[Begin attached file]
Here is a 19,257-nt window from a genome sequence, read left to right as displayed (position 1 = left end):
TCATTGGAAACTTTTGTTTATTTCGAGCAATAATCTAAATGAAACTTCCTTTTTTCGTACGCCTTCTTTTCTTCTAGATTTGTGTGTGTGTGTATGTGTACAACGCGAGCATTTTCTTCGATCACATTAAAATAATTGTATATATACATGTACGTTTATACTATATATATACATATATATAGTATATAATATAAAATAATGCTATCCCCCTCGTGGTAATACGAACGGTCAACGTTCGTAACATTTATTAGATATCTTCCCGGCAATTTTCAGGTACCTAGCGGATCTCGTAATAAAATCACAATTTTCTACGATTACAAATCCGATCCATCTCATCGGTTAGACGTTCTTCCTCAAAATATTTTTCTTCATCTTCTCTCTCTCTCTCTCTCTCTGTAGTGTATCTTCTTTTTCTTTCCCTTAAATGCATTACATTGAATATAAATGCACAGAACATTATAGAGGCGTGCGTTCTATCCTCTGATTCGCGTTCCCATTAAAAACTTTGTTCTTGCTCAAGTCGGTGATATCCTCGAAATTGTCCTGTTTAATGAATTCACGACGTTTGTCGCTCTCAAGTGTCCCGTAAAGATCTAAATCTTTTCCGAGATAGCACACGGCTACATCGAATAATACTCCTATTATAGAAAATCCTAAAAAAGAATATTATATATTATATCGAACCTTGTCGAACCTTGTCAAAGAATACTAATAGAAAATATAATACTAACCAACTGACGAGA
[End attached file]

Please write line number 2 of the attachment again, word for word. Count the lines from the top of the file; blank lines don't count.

TCATTGGAAACTTTTGTTTATTTCGAGCAATAATCTAAATGAAACTTCCTTTTTTCGTACGCCTTCTTTTCTTCTAGATTTGTGTGTGTGTGTATGTGTACAACGCGAGCATTTTCTTCGATCACATTAAAATAATTGTATATATACATGTACGTTTATACTATATATATACATATATATAGTATATAATATAAAATAATGCTATCCCCCTCGTGGTAATACGAACGGTCAACGTTCGTAACATTTATTAGATATCTTCCCGGCAATTTTCAGGTACCTAGCGGATCTCGTAATAAAATCACAATTTTCTACGATTACAAATCCGATCCATCTCATCGGTTAGACGTTCTTCCTCAAAATATTTTTCTTCATCTTCTCTCTCTCTCTCTCTCTCTGTAGTGTATCTTCTTTTTCTTTCCCTTAAATGCATTACATTGAATATAAATGCACAGAACATTATAGAGGCGTGCGTTCTATCCTCTGATTCGCGTTCCCATTAAAAACTTTGTTCTTGCTCAAGTCGGTGATATCCTCGAAATTGTCCTGTTTAATGAATTCACGACGTTTGTCGCTCTCAAGTGTCCCGTAAAGATCTAAATCTTTTCCGAGATAGCACACGGCTACATCGAATAATACTCCTATTATAGAAAATCCTAAAAAAGAATATTATATATTATATCGAACCTTGTCGAACCTTGTCAAAGAATACTAATAGAAAATATAATACTAACCAACTGACGAGA